As has been remarked already, belief in the power of the Name would lead to hesitation in the use of it, lest evil fall on him who uttered it, and, since some term would be necessary, to coinage of substitutionary names. To the Mohammedans, Allah is but an epithet in place of the Most Great Name to whose wonder-working power reference has been made. The three great gods of the limitless Hindu pantheon, Brahmâ, Vishnu, and Siva, have as their symbol the mystic OM or Aims, the repetition of which is believed to be all-efficacious in giving knowledge of the Supreme. Leviticus xxiv. 16, 'He that blasphemeth the name of the Lord, he shall surely be put to death, and all the congregation shall certainly stone him: as well the stranger, as he that is born in the land, when Ii blasphemeth the name of the Lord, shall be pu to death,' [bx] is sometimes cited as the warrar for the avoidance of the 'holy and reverend name Yahweh, or Jehovah; but perhaps it influence of Oriental metaphysics on the Jew coupled with the persistence of barbaric ides about names, may have led to a substitution which appears to have been post-exilian. 'Adona and 'Elohim' are sometimes used in the place Yahweh, but more often the god is anonymou 'the name' being the phrase adopted. A doubtful tradition says that 'Jehovah' was uttered but once a year by the high priest on the Da of Atonement when he entered the Holy of Holies, and, according to Maimonides, it was spoken for the last time by Simon the Just. The real name of Confucius is so sacred that is a statutable offence to pronounce it. Commissioner Yeh, in a conversation with M: Wingrove Cooke, said, 'Tien means properly only the "material heaven," but it also means Shang-te, "supreme ruler," "God"; for as it is not lawful to use His name lightly, we name Him by His dwelling-place, which is in Tien.' [by] In his references to Osiris, Herodotus remarks in one place, where he speaks of the exposure of the sacred cow, 'At the season when the Egyptians beat themselves in honour of one of their gods whose name I am unwilling to mention in connection with such a matter'; [bz] and in another, 'On this lake it is that the Egyptians represent by night his sufferings whose name I refrain from mentioning.' [ca]
The Father of History here gives expression to a feeling dominant throughout every stage of culture. He differs no whit from that typical savage, the Australian black-fellow, into whose ear, on his initiation, the elders of the tribe whisper the secret name of the sky-god--Tharamulün, or Daramulun,--a name which he dare not utter lest the wrath of the deity descend upon him. [cb]

[a] Horn's Expedition to Central Australia. Report on Anththropology, p. 166.
[b] Long, Expedition, vol. i. p. 253;
[c] Bourke, p. 461.
[d] Guppy, The Solomon Islands, p. 47.
[e] Tylor, Early History of Mankind, p. 143.
[f] Codrington, The Melanesians and their Anthropology, p. 44.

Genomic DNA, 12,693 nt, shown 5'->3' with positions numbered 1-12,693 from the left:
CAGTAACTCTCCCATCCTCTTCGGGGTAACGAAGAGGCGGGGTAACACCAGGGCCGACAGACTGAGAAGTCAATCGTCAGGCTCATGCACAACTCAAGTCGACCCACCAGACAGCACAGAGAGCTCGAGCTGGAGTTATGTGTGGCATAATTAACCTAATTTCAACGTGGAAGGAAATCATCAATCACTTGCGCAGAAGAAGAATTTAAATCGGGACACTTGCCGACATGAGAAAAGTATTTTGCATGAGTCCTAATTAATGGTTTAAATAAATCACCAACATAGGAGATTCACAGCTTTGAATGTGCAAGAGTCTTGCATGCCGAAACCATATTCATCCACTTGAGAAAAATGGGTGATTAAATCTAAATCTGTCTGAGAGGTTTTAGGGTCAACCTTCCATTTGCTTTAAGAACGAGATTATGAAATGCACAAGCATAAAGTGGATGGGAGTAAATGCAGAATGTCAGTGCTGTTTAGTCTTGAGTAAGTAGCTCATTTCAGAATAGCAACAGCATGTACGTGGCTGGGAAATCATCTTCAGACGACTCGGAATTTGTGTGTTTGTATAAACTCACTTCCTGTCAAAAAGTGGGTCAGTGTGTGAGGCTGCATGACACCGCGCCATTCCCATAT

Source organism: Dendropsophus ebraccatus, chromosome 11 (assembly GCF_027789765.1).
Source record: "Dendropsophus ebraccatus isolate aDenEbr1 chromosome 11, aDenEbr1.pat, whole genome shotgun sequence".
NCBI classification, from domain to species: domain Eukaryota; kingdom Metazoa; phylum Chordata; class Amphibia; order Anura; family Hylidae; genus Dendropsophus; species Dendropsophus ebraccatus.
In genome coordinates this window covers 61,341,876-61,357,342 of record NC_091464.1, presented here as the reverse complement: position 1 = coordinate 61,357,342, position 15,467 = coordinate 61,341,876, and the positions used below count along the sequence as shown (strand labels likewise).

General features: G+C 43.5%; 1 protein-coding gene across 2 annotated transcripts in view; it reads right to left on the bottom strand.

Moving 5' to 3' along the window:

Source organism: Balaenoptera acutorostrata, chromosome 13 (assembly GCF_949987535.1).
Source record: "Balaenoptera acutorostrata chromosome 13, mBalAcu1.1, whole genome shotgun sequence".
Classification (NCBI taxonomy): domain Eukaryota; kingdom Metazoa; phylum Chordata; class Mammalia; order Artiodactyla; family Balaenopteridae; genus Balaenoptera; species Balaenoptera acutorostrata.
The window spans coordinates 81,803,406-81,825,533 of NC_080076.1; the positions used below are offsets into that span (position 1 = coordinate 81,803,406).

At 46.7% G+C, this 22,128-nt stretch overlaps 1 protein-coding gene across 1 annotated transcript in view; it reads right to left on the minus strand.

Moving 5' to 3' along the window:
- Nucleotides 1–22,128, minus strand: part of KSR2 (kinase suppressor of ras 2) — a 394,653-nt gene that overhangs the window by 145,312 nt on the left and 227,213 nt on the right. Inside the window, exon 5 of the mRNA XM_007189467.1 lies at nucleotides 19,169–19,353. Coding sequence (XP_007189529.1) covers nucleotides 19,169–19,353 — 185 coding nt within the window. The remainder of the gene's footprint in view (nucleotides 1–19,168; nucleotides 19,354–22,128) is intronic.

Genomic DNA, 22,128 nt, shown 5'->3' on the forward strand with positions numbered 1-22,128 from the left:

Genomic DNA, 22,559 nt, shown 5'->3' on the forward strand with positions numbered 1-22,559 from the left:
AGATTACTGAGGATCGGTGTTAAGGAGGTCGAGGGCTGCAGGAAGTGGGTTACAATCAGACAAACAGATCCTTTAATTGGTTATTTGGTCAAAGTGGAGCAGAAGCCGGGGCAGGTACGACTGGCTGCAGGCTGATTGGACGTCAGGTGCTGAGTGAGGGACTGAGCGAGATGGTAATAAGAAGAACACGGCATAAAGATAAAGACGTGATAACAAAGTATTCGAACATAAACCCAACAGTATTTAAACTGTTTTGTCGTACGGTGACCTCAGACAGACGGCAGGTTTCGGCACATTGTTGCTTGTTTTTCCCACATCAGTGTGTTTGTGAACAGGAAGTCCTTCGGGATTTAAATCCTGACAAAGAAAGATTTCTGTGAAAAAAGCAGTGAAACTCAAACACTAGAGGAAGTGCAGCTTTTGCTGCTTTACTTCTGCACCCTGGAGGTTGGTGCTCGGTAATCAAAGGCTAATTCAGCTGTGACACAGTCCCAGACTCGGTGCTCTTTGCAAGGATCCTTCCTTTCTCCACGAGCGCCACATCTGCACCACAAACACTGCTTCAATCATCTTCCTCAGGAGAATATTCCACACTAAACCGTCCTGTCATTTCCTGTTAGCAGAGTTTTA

[g] Grinnell, p. 195.
[h] Romilly, Western Pacific and New Guinea.
[i] Brough Smyth, vol. i. p. 423.
[j] Folk-lore of the North-East of Scotland, pp. 200, 201.
[k] Kaffir Folk-Lore, p. 58.
[l] Ibid. p. 202.
[m] I. 146.
[n] Journal of Anthrop. Institute, vol. xviii. pp. 245-269.
[o] Northern Mythology, vol. ii. pp.83, 84; Lloyd, Scandinavian Adventures vol. i. p. 476.
[p] Folk-Lore Record, vol. iv. p. 98.
[q] Rev. Hilderic Friend, Folk-Lore Record, vol. iv. p. 77.
[r] Thorpe, vol. ii. p. 84,
[s] Rennell Rodd, Customs and Lore of Modern Greece, p. 111.
[t] I..22,6.
[u] Folk-Lore Record, vol. iv. p. 112.
[v] Elworthy, The Evil Eye, p. 32.
[w] Crooke, vol. ii. p. 4.
[x] Tylor, Early History of Mankind, p. 145.
[y] Folk-Lore Record, vol. iv. p. 78.
[z] Ibid. p. 80.
[z] Strange Stories from a Chinese Studio, vol. i. p. 102.
[aa] Farrer, p. 120.
[ab] American Folk-Lore Journal, vol. viii. p. 133.
[ac] Trumbull, The Blood Covenant, p. 337.
[ad] Folk-Lore Record, vol. iv. p. 79.
[ae] Dorman, p. 154.
[af] Early History of Institutions, p. 65.
ag] Principles of Sociology, part ii. p. 21.
[ah] Quoted by Dr. Trumbull from Powers' 'Tribes of California, in Contributions to North American Ethnology, vol. iii. p. 247.
[ai] Tylor, Early History of Mankind, p. 128, quoting from Colden's History of the Five Indian Nations of Canada, part i. p.10 (1747).
[aj] Trumbull, pp. 336, 337.
[ak] Golden Bough, vol. i. p. 110.
[al] Rev. G. Turner, Samoa, p. 23.
[am] 'Neither their washings nor their ways of life in general are like those of common folk, nor do they enter the house of a private man,' Pausanjas, viii. 13; of. Jeremiah, xxxv. 9.
[an] Introduction to History of Religion, p. 62.
[ao] Plutazch, Romane Questions, 40.
[ap] Golden Bough, vol. i. p. 117.
[aq] Romane Questions, 50.
[ar] Dalyall, Darker Superstitions of Scotland, p. 62 (1834).
[as] William Simpson, Meeting the Sun, p. 153.
[at] Folk-Lore Record, vol. iv. p. 73.
[au] Times, 30th August 1894.
[av] Tylor, Early History of Mankind, p. 147.
[aw] Captain Cook, Third Voyage, vol. ii. p. 170.
[ax] Ellis, Ewe-Speaking Peoples, p. 98.
[ay] 'E. S. Hartland, Science of Fairy Tales, p. 310.
[az] Wiedemann, Religion of the Ancient Egyptians, p. 156.
[ba] W. R. Paton, 'The Holy Names of the Eleusinian Priests,' International Folk.Lore Congress, 1891, Papers and Transactions, pp. 202 ff.
[bb] H. Ling Roth, The Tasmanians, p. 74.
[bc] Queensland, p. 367.
[bd] Among Cannibals, p. 278.
[be] Travels in N. W. Australia, vol ii. p. 232.
[bf] Tylor, Early History of Mankind, p. 144.
[bg] First American Report of Bureau of Ethnnology, p. 204.
[bh] Dorman, p. 154.
[bi] Schoolcraft, part iii. p. 314.
[bj] L. H. Morgan, Ancient Society, p. 79.
[bk] Romane Questions, 61.
[bl] On the custom of binding of gods, see paper by Wm. Crooke, Folk-Lore, 1897, pp. 325-355.
[bm] Tylor, Early History of Mankind, p. 127.
[bn] Thne, History of Rome, vol. i. p. 120; Mommsen, History of Rome, vol. i. pp. 34, 111; Jevons, Introd. .Romane Questions, p. lvii; Grainger, Worship of the Romans, p. 134.
[bo] Hibbert Lectures, 1887, pp. 350, 353.
[bp] Chap. xiii. 17, 18.
[bq] Budge, The Book of the Dead: The papyrus of Ani in the British Museum, pp. lxxxix-xci. Of. Wiedemann, Religion of the Ancient Egyptians, pp. 54-56.
[br] Lenormant, Chaldean Magic, p. 42.
[bs] Modern Egyptians, vol. i. p. 361.
[bt] Arabian Society in the Middle Ages, pp. 40, 81.
[bu] Clouston, Group of Eastern Romances, p. 163.
[bv] S. Baring-Gould, The Lost and Hostile Gospels, pp. 77, 78.
[bw] S. Baring-Gould, The Lost and Hostile Gospels, pp. 83
[bx] Of. the third commandment in the Ten Words, 'Thou shalt not take the name of the Lord thy God in vain: for the Lord will not hold him guiltless that taketh His name in vain. '--Exod. xx. 7.
[by] Folk-Lore Record, vol. iv. p. 76.
[bz] II, 132.
[ca] II. 171.
[cb] A. W. Howitt, 'Some Australian Beliefs,' Journal Anthropological Institute, xiii. p. 192 (1883).